Andrew Yang Faces Criticism For Proposing Partial Decriminalization Of Sex Work

Democratic presidential candidate former tech executive Andrew Yang speaks during the Democratic presidential primary debate at Loyola Marymount University on December 19, 2019 in Los Angeles, California.
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Democratic presidential candidate Andrew Yang recently suggested on Twitter that some decriminalization of sex work, also known as the Nordic/Swedish model, should be considered.

“We should consider decriminalizing sex work on the part of the seller — it would be helpful in combating human trafficking. Many sex workers are themselves victims,” Yang wrote on Monday.

The comment drew quite a bit of pushback from some users who suggested that partial decriminalization would not be as effective at protecting sex workers as full decriminalization.

In an op-ed for Reason, the publication’s associate editor, Elizabeth Nolan Brown, suggested that Yang’s approach is not the way to go. According to Brown, Yang’s proposal would still require law enforcement to target people paying for sex, which would ultimately mean “monitoring and conducting stings on sex workers.”

“Sex workers would still be unable to advertise openly, to band together for safer working conditions, or to screen clients in an efficient manner, among other things that could actually ‘be helpful in combating human trafficking’ and sexual violence.”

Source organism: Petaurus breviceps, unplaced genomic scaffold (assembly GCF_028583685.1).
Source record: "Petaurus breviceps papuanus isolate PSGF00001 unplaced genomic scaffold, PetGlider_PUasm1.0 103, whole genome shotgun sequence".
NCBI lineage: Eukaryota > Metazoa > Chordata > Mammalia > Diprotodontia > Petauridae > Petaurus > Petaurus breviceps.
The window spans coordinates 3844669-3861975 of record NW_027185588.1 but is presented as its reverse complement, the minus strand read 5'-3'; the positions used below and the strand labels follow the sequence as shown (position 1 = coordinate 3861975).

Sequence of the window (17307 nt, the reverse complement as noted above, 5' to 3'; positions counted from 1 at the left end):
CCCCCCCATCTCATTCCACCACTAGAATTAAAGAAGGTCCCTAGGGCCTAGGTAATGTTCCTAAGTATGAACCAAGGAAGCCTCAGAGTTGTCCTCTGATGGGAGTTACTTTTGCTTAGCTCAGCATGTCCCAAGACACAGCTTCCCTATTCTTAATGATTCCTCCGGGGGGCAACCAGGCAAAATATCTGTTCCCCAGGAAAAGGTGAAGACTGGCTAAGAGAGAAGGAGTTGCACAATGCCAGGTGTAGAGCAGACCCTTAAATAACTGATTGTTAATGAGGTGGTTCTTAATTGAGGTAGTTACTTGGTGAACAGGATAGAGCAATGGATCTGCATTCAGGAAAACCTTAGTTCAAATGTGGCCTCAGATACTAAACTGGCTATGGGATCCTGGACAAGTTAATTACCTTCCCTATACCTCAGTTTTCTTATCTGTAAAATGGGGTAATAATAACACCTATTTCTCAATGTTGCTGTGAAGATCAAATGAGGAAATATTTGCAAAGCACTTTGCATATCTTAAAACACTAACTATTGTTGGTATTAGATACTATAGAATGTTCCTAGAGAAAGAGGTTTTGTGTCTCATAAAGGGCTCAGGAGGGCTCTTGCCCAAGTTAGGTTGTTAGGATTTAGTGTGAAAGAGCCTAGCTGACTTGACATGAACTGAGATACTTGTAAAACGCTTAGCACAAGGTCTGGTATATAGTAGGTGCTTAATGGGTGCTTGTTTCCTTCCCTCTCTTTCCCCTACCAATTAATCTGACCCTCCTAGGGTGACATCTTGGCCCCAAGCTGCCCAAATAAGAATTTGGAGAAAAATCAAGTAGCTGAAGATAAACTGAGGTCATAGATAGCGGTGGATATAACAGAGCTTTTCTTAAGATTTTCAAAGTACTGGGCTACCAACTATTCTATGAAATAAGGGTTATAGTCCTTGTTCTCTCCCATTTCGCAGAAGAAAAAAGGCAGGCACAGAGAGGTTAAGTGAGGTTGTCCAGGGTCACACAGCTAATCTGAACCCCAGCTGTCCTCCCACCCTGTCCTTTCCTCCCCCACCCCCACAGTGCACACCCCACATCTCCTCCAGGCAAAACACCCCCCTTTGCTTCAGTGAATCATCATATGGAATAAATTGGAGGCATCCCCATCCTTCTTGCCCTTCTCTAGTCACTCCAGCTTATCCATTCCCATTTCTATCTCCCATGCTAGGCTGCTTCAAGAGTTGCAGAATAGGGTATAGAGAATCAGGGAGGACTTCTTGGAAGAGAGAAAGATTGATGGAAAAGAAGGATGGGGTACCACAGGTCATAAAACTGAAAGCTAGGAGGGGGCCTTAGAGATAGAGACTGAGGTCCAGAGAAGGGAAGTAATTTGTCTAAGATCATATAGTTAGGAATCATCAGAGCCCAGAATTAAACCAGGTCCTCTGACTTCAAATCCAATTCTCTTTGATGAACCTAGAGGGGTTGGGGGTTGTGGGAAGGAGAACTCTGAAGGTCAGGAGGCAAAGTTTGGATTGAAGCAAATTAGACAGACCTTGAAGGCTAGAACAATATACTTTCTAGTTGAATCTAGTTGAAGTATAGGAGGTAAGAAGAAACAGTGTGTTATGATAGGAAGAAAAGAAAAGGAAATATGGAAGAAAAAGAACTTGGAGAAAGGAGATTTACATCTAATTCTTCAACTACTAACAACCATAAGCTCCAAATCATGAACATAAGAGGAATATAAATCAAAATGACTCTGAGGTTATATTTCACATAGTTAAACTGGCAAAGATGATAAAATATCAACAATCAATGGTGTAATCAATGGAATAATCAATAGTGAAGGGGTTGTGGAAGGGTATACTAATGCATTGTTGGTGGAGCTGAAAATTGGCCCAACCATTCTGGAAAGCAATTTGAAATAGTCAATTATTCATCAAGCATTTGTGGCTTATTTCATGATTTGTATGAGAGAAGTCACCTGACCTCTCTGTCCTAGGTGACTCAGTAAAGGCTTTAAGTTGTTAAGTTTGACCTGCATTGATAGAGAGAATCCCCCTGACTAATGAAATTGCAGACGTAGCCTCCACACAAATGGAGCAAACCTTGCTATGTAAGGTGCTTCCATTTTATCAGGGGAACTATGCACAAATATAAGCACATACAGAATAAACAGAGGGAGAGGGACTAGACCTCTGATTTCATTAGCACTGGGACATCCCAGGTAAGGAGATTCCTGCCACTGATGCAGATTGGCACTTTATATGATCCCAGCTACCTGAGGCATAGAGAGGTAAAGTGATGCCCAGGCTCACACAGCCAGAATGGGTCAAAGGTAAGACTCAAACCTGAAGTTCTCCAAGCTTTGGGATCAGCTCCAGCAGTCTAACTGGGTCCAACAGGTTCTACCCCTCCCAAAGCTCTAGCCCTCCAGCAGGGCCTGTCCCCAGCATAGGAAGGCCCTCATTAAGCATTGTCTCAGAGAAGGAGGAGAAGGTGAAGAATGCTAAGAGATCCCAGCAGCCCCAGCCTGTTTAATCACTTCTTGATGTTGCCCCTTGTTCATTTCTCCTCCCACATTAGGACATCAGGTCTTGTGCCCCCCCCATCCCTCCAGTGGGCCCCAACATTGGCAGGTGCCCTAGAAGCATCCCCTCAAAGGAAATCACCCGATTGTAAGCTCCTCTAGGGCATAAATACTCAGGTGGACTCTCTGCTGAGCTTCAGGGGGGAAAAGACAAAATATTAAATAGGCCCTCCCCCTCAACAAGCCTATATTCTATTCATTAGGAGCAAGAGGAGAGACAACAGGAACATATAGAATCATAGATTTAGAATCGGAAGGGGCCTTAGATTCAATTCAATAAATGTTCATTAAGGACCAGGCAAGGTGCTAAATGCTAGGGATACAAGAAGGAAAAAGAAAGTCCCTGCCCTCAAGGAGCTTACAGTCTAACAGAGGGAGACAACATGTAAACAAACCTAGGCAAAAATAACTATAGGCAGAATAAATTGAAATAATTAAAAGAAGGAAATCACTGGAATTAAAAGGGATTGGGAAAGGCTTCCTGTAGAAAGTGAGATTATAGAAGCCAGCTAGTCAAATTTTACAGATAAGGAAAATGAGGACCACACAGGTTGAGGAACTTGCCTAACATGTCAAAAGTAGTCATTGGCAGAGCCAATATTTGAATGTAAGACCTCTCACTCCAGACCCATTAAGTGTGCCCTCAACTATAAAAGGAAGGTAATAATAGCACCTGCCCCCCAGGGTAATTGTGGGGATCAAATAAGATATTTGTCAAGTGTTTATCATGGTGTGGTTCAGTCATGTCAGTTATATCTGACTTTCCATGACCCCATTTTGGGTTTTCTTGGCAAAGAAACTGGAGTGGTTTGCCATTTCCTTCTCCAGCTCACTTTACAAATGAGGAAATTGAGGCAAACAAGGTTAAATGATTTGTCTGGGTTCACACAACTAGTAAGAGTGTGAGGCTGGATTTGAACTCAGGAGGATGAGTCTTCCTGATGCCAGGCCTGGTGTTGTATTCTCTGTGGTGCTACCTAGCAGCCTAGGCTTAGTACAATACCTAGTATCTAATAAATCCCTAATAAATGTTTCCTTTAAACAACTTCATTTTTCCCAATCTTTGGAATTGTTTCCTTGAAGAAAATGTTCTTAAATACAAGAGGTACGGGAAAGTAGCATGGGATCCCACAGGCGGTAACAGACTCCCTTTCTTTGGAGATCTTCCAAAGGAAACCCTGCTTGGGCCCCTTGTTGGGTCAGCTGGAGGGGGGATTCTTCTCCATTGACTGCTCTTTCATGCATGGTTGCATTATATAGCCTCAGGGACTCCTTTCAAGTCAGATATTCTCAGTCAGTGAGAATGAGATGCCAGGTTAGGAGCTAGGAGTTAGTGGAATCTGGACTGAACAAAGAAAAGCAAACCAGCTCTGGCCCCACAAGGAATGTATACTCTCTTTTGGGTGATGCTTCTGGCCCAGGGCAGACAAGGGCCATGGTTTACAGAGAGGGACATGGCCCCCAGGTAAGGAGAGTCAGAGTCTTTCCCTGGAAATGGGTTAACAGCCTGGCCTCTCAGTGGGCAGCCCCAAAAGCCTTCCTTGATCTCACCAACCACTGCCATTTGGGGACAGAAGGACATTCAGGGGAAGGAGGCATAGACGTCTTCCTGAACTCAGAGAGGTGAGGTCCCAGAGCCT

Brown highlighted the many sex workers that responded to Yang’s comment and noted that they all appeared to be in favor of decriminalizing not just the seller but the buyer as well. She also took to Twitter to address Yang’s comment and suggested he was implying that women shouldn’t be held to the same legal standards as men.

In the comments to Yang’s proposal, some voiced their support for full legalization. Per Business Insider, some believe that legalization may have unintended negative consequences for sex workers, which makes decriminalization more viable. A European sex worker by the pseudonym Molly Smith pointed to the countries that have legalized prostitution and noted that sex workers often become held back by regulations. When such workers don’t comply with these regulations, they become criminals.

Smith suggested that legalization also “disproportionately excludes” marginalized sex workers — such as drug users or undocumented workers — and continues to give power to “unscrupulous managers.”

University of Rhode Island professor Donna Hughes defines legalization as requiring laws that deem when, where, and how sex work can occur.

“Decriminalization eliminates all laws and prohibits the state and law-enforcement officials from intervening in any prostitution-related activities or transactions, unless other laws apply,” Hughes continued.

Regardless, some social media users were supportive of Yang’s proposal, and even some who disagreed with his approach still praised his willingness to speak on the issue.

Yang has not been one to shy away from somewhat touchy issues. Recently, the 44-year-old serial entrepreneur revealed that he is open to legalizing magic mushrooms, which may be a useful alternative to medications for treating post-traumatic stress disorder (PTSD) and depression.